Dorton uses a powered ring filer, but a more traditional crank-style ring filer is a more economical option for those of us who aren't building engines for a living. No matter what you use, you must be careful to only make small cuts on the rings because you can't put material back on. Also, be prepared to put in a little practice with a couple of old rings before you can reliably make smooth, perpendicular cuts on the rings.

The size of the ring gap necessary varies by the amount of heat generated and which ring you are talking about. But the variables are mostly limited to whether you are running naturally aspirated or using a turbocharger. Fortunately, for stock car racing, there isn't as much variance whether we are talking about Street Stocks or an ARCA engine, so the following recommendations hold true no matter what division you race.

Because the top ring sees the most heat, it requires the largest gap. Dorton says that for anything with a bore between 4.00 and 4.100 inches, a 0.022-inch gap should work fine. In fact, Dorton says he has experimented with gaps everywhere between 0.016 and 0.030 inch on the dyno on several different styles of engines and seen no real difference in terms of power.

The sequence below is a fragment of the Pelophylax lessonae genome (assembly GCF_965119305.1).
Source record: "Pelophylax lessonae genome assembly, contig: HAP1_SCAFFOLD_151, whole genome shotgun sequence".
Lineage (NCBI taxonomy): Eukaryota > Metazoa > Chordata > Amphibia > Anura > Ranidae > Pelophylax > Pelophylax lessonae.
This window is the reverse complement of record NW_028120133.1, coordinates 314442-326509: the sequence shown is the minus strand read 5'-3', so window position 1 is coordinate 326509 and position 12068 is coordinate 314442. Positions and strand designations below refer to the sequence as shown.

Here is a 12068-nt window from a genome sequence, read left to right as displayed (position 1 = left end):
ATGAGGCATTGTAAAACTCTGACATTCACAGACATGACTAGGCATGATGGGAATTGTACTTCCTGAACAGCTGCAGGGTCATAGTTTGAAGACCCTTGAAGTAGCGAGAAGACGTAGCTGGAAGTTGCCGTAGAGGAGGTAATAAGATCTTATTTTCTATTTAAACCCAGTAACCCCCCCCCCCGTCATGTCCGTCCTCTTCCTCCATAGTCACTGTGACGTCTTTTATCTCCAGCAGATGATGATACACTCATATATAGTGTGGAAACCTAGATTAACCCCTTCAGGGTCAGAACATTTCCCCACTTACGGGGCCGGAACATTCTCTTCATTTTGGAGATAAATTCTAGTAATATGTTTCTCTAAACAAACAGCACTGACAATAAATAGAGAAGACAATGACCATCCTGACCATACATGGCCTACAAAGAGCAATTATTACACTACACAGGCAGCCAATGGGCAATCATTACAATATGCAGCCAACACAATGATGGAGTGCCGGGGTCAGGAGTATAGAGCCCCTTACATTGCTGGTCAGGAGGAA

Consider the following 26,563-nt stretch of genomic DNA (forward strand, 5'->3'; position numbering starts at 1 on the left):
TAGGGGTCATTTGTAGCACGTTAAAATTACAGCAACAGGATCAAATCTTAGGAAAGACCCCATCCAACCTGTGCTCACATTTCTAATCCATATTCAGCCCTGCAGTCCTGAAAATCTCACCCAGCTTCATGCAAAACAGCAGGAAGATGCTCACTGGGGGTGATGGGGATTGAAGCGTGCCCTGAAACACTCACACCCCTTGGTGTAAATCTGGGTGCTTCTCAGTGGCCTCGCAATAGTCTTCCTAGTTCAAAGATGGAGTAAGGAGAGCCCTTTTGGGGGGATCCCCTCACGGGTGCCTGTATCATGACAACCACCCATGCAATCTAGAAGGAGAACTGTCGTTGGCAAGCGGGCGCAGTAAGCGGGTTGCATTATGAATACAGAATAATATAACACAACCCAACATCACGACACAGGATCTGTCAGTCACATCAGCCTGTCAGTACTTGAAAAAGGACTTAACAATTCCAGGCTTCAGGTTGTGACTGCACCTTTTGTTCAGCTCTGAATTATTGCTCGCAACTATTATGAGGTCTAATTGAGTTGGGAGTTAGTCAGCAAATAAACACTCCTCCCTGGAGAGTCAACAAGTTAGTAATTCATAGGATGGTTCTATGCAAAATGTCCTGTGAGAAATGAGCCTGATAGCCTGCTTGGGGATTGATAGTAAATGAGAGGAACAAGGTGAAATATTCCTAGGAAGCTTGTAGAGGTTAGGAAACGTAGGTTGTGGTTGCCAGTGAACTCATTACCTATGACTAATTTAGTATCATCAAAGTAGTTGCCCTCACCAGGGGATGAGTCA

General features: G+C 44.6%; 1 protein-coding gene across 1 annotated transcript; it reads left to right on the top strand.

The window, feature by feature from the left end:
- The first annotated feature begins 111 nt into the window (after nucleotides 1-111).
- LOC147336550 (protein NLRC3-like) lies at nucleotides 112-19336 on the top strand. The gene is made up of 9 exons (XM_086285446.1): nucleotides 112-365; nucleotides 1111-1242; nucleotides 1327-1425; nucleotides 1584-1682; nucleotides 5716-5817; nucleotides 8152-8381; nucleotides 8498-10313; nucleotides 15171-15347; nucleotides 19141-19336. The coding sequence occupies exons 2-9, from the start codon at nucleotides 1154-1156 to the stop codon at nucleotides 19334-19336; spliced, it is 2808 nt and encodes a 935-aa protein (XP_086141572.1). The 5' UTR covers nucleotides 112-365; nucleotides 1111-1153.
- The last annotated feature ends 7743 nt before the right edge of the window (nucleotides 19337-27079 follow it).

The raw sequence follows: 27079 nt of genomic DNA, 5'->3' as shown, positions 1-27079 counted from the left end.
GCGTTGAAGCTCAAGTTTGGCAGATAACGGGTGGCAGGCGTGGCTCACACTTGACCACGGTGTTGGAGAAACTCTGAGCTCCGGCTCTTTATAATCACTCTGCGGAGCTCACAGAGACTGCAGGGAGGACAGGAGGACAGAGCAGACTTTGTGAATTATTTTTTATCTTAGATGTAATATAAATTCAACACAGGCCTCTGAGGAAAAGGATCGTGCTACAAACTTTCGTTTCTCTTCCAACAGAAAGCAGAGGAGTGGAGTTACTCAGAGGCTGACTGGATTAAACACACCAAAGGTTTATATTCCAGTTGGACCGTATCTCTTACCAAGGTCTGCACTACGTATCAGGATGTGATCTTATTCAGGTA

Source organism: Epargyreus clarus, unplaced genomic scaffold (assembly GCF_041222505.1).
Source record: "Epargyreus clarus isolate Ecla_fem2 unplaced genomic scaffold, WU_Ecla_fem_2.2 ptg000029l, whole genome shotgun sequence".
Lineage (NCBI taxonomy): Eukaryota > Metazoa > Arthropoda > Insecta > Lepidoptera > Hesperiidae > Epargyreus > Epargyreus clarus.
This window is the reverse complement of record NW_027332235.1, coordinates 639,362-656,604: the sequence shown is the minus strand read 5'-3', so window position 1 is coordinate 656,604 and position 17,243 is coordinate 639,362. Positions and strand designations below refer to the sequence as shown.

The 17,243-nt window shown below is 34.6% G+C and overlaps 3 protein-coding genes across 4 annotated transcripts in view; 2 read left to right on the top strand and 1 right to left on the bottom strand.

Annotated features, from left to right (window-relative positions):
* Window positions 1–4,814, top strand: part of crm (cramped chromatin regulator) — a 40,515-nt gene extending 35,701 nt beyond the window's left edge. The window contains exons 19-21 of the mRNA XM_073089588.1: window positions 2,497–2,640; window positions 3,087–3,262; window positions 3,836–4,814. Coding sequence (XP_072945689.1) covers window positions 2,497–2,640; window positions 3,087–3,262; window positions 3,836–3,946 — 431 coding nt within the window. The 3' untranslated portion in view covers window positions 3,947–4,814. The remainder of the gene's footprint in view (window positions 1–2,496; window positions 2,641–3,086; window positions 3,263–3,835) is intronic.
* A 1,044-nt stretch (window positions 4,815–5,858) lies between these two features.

On the same piston, the second ring should be gapped between 0.016 and 0.020 inch. Less gap is necessary because the second ring is protected from hot combustion gasses by the top ring, but you still don't want it too tight to eliminate the possibility of ring flutter on the top ring.

Finally, Dorton recommends going in the opposite direction for the oil ring. In order to get maximum oil control, the gaps in the oil rails need to be as tight as absolutely possible. Dorton says that as long as you can fit the rings inside the cylinder bore without them butting then you will be fine, but a practical gap should be between 0.006 and 0.008 inch.